hmm, thanks for the links. turns out an implementation of logGamma() is implemented readily in Apache Commons Math package which I have already implemented. Then n! = Math.exp(logGamma(n+1)) should solve my problems? –  posdef Jul 7 '10 at 12:05
    
i just realized that I dont need the exp function at all, thanks a lot for the help on the factorial! –  posdef Jul 7 '10 at 12:22
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You shouldn't compare doubles against zero explicitly - it almost never works. Better do something like this:

double EPS = 0.0000001;
if (Math.abs (pfound) < EPS) { //pfound is null } 

The only place I see which can produce NaN is Math.log. From its documentation:

  1. If the argument is NaN or less than zero, then the result is NaN.
  2. If the argument is positive infinity, then the result is positive infinity.
  3. If the argument is positive zero or negative zero, then the result is negative infinity.

I think pfound contains negative value neer zero and that's why you get NaN. Try to track variable values in a debugger.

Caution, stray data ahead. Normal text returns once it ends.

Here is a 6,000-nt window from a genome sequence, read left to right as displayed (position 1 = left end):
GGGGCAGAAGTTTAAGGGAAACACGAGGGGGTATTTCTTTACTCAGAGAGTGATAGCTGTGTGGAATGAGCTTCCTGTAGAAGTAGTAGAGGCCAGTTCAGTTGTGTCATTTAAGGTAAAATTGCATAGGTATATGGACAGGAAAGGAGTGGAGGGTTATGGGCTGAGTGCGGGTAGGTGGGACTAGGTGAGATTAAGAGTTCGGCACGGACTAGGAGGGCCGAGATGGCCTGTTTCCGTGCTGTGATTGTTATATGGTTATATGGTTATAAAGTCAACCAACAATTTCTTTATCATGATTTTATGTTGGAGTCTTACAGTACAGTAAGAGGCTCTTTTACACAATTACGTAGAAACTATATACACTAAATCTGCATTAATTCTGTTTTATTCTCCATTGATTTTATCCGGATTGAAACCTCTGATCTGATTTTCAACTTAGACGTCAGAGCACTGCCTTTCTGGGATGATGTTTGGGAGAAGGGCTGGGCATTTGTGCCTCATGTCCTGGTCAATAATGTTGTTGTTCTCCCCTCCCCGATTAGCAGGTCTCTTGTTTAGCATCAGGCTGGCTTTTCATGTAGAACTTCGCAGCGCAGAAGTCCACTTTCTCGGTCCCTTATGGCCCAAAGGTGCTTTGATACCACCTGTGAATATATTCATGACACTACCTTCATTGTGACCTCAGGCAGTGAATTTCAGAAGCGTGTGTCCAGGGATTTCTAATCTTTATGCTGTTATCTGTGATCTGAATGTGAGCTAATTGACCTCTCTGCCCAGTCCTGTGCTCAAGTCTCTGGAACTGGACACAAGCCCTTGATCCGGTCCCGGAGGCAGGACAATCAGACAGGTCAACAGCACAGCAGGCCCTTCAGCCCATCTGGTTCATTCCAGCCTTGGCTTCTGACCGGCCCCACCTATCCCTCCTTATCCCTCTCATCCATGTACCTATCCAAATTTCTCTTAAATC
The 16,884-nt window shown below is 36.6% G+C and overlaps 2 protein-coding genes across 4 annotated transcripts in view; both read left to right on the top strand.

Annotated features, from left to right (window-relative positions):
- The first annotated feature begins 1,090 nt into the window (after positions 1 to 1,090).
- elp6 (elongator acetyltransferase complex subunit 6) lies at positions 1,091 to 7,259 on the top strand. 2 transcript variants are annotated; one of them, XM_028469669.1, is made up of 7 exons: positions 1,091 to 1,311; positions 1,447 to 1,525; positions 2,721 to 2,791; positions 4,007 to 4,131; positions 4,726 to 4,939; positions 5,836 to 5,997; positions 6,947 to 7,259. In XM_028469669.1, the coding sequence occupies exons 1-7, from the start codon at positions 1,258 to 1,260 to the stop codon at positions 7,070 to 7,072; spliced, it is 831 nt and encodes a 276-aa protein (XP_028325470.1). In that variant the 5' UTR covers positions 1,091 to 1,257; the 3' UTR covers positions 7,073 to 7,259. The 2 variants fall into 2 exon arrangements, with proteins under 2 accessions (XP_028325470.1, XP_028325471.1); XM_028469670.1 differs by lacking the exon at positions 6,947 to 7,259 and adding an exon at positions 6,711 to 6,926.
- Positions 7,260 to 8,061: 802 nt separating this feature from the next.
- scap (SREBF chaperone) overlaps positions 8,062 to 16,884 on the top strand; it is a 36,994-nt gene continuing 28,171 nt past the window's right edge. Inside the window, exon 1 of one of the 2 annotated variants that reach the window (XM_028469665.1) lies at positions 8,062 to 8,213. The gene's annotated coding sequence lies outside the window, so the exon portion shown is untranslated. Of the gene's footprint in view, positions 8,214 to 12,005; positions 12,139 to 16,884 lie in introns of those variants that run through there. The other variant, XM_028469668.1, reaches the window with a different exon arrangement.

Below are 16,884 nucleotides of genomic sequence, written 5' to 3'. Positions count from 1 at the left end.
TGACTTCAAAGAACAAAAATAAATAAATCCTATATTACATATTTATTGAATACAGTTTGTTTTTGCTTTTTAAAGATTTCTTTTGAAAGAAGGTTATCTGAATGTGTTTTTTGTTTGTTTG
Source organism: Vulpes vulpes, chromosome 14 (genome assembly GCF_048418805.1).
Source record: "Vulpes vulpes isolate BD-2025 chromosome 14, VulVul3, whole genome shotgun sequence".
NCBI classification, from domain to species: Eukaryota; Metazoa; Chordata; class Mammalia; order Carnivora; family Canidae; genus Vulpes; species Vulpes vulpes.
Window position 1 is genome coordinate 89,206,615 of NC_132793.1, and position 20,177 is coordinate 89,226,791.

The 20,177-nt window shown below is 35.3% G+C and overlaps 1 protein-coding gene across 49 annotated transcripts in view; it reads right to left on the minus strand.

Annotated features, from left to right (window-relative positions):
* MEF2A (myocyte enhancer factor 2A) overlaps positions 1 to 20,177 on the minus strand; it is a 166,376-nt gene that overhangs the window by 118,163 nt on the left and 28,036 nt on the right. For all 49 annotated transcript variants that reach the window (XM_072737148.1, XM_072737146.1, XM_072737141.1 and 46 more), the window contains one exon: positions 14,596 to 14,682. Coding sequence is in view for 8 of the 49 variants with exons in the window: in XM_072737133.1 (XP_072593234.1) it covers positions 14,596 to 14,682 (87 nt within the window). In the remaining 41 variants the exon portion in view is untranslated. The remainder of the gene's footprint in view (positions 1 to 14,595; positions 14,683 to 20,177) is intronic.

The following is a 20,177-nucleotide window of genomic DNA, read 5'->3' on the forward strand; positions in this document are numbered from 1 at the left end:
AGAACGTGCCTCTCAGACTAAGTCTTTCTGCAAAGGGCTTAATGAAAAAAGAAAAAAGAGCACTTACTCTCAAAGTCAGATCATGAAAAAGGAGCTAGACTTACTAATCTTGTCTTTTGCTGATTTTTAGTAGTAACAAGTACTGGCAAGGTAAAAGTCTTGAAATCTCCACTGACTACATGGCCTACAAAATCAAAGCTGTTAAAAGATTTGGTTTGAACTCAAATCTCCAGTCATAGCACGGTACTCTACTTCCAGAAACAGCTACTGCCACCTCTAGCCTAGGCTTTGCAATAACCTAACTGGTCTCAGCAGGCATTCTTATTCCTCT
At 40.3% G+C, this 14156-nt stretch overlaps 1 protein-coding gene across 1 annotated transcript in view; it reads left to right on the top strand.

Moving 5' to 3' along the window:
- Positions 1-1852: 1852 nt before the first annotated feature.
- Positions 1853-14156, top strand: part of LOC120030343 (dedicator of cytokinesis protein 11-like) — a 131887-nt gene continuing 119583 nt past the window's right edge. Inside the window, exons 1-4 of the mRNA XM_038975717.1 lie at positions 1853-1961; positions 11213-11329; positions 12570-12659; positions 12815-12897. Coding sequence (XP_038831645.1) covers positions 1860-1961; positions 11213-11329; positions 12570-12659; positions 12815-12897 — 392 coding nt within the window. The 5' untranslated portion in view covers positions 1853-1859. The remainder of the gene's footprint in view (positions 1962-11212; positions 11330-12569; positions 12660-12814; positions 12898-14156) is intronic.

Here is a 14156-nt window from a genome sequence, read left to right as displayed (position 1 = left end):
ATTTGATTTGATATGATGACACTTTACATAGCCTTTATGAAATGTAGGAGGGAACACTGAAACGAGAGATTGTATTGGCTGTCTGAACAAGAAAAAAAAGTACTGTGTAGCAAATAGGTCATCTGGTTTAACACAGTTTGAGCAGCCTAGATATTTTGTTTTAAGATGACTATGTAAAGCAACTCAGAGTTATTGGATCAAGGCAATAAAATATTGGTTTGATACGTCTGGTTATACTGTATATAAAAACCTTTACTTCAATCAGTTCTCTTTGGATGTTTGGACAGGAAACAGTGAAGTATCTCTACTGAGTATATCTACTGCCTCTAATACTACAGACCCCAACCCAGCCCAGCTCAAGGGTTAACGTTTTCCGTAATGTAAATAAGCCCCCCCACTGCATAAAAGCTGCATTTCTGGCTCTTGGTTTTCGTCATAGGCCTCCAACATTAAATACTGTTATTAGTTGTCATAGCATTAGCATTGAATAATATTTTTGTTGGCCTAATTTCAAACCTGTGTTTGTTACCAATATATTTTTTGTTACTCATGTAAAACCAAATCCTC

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Further to the above, if they (pFound, psig) are always positive or zero, why are you using a Double? –  freespace Jul 6 '10 at 15:34
    
great call with pfound, and psig, i see no reason why they should be double, must have lost track of things there.. they are now int.s anyhow.. –  posdef Jul 6 '10 at 15:45
    
when dealing with Java, it's usually best not to think (or suggest) that "null" and "0" are the same thing. A double cannot be assigned a value of null, but it can be assigned a value of 0. –  Mark Peters Jul 6 '10 at 15:58
    
It feels almost like a MATLAB trick... –  posdef Jul 6 '10 at 16:02